Despite being a source of great mirth, the discovery that highly paid equity analysts and fund managers can do no better than a monkey throwing darts at the stock tables is somewhat unfulfilling. The inability to beat the monkey is consistent with a random walk for stock prices and hence this has been adopted as one way to test market efficiency. [For those technically minded, a random walk process is one where the best estimate of tomorrow’s price of a non-dividend paying stock is today’s price.]
There are many discomforting features of equating the random walk with market efficiency. For one thing, many stocks pay dividends and so finding that these securities cannot reject the random walk diminishes the test. Theoretically, it has been shown that stocks should not follow random walks in any event. More broadly, if for some reason the price of a security deviates from its informationally efficient price it would be nice to know that there a market forces that bring weight to bear on that stock so as to force it back to fair value, which is a decidedly predictable dynamic known as mean reversion.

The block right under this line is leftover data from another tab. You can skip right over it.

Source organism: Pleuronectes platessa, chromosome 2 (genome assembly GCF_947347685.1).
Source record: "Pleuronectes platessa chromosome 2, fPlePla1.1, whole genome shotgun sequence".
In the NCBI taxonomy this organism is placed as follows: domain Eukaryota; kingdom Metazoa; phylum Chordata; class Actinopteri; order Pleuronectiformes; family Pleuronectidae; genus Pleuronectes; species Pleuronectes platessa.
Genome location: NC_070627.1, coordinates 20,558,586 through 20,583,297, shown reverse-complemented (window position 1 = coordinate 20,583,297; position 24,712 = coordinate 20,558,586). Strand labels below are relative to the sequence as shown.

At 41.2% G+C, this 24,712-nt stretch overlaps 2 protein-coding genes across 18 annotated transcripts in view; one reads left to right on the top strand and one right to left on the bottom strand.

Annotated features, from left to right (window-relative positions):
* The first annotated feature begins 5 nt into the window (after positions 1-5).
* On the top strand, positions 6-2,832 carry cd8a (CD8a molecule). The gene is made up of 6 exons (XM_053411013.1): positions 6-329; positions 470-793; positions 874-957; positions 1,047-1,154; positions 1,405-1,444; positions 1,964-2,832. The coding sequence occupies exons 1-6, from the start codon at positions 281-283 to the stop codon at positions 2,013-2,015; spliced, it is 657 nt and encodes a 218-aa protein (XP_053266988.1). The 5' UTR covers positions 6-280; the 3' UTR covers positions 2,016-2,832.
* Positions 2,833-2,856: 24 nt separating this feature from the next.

Which brings me to Gamestop. Yesterday, the US Securities and Exchange Commission published an analysis of the market microstructure conditions that contributed to a seemingly aenemic, possibly bankruptcy-destined old-economy retail store business attract so much market attention that it skyrocketed in both price and volume terms. The price rose from $5 to $364 at its peak, short-style hedge fund managers went broke, trading topped turnover lists for days and we all knew that this was a bubble that wasn’t going to end well for a lot of retail investors who, it seemed, were skylarking on Robinhood during a pandemic with nothing else to do. The SEC provides no major insights other than to wonder why the short-side arbitrage community gave up standing in front of the rocket ship. Market efficiency did not cross their brief.
So what does Gamestop’s price performance look like? You guessed it – it couldn’t be more like a random walk if it tried. Nine month’s after the seemingly irrational price bubble that should have exploded and come back to earth (mean reversion) the price continues to float around in the stratosphere at $186 per share with no obvious direction. This is precisely the behaviour of a random walk and consistent with market efficiency. Surely, however, one cannot conclude that the market for Gamestop is efficient in any shape or form. I venture to say that this is a test of the test of market efficiency and it fails dismally. If Gamestop follows a random walk then the random walk hypothesis has no value in telling us anything about market efficiency.
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